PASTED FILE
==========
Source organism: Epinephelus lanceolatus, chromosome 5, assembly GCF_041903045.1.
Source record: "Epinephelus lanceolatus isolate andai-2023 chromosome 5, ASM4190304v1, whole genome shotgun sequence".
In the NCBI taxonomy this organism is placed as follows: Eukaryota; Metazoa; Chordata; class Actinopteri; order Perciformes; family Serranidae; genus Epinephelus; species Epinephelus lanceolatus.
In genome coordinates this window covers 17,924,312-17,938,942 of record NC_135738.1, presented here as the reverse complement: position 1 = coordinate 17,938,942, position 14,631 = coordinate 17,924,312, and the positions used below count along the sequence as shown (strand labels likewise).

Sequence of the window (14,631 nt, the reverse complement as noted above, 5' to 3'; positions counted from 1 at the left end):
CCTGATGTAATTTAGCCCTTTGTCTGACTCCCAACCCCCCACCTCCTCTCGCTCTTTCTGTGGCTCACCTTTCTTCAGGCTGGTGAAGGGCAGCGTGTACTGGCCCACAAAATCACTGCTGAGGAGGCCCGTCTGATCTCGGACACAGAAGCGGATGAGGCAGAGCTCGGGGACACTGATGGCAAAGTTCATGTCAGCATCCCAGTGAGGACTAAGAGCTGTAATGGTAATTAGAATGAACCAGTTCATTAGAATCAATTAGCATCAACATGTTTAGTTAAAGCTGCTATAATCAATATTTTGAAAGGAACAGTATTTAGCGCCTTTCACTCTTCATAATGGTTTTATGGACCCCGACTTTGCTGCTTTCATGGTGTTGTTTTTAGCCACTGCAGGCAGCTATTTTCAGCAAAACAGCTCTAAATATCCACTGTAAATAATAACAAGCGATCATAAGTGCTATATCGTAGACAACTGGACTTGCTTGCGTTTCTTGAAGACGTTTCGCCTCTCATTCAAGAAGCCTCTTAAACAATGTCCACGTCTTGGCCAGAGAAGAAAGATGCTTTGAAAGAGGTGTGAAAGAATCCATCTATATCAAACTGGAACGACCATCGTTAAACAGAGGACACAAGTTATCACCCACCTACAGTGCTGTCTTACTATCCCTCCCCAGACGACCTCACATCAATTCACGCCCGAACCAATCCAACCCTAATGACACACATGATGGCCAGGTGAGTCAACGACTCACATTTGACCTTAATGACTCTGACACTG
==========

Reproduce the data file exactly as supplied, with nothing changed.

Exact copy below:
Source organism: Epinephelus lanceolatus, chromosome 5, assembly GCF_041903045.1.
Source record: "Epinephelus lanceolatus isolate andai-2023 chromosome 5, ASM4190304v1, whole genome shotgun sequence".
In the NCBI taxonomy this organism is placed as follows: Eukaryota; Metazoa; Chordata; class Actinopteri; order Perciformes; family Serranidae; genus Epinephelus; species Epinephelus lanceolatus.
In genome coordinates this window covers 17,924,312-17,938,942 of record NC_135738.1, presented here as the reverse complement: position 1 = coordinate 17,938,942, position 14,631 = coordinate 17,924,312, and the positions used below count along the sequence as shown (strand labels likewise).

Sequence of the window (14,631 nt, the reverse complement as noted above, 5' to 3'; positions counted from 1 at the left end):
CCTGATGTAATTTAGCCCTTTGTCTGACTCCCAACCCCCCACCTCCTCTCGCTCTTTCTGTGGCTCACCTTTCTTCAGGCTGGTGAAGGGCAGCGTGTACTGGCCCACAAAATCACTGCTGAGGAGGCCCGTCTGATCTCGGACACAGAAGCGGATGAGGCAGAGCTCGGGGACACTGATGGCAAAGTTCATGTCAGCATCCCAGTGAGGACTAAGAGCTGTAATGGTAATTAGAATGAACCAGTTCATTAGAATCAATTAGCATCAACATGTTTAGTTAAAGCTGCTATAATCAATATTTTGAAAGGAACAGTATTTAGCGCCTTTCACTCTTCATAATGGTTTTATGGACCCCGACTTTGCTGCTTTCATGGTGTTGTTTTTAGCCACTGCAGGCAGCTATTTTCAGCAAAACAGCTCTAAATATCCACTGTAAATAATAACAAGCGATCATAAGTGCTATATCGTAGACAACTGGACTTGCTTGCGTTTCTTGAAGACGTTTCGCCTCTCATTCAAGAAGCCTCTTAAACAATGTCCACGTCTTGGCCAGAGAAGAAAGATGCTTTGAAAGAGGTGTGAAAGAATCCATCTATATCAAACTGGAACGACCATCGTTAAACAGAGGACACAAGTTATCACCCACCTACAGTGCTGTCTTACTATCCCTCCCCAGACGACCTCACATCAATTCACGCCCGAACCAATCCAACCCTAATGACACACATGATGGCCAGGTGAGTCAACGACTCACATTTGACCTTAATGACTCTGACACTG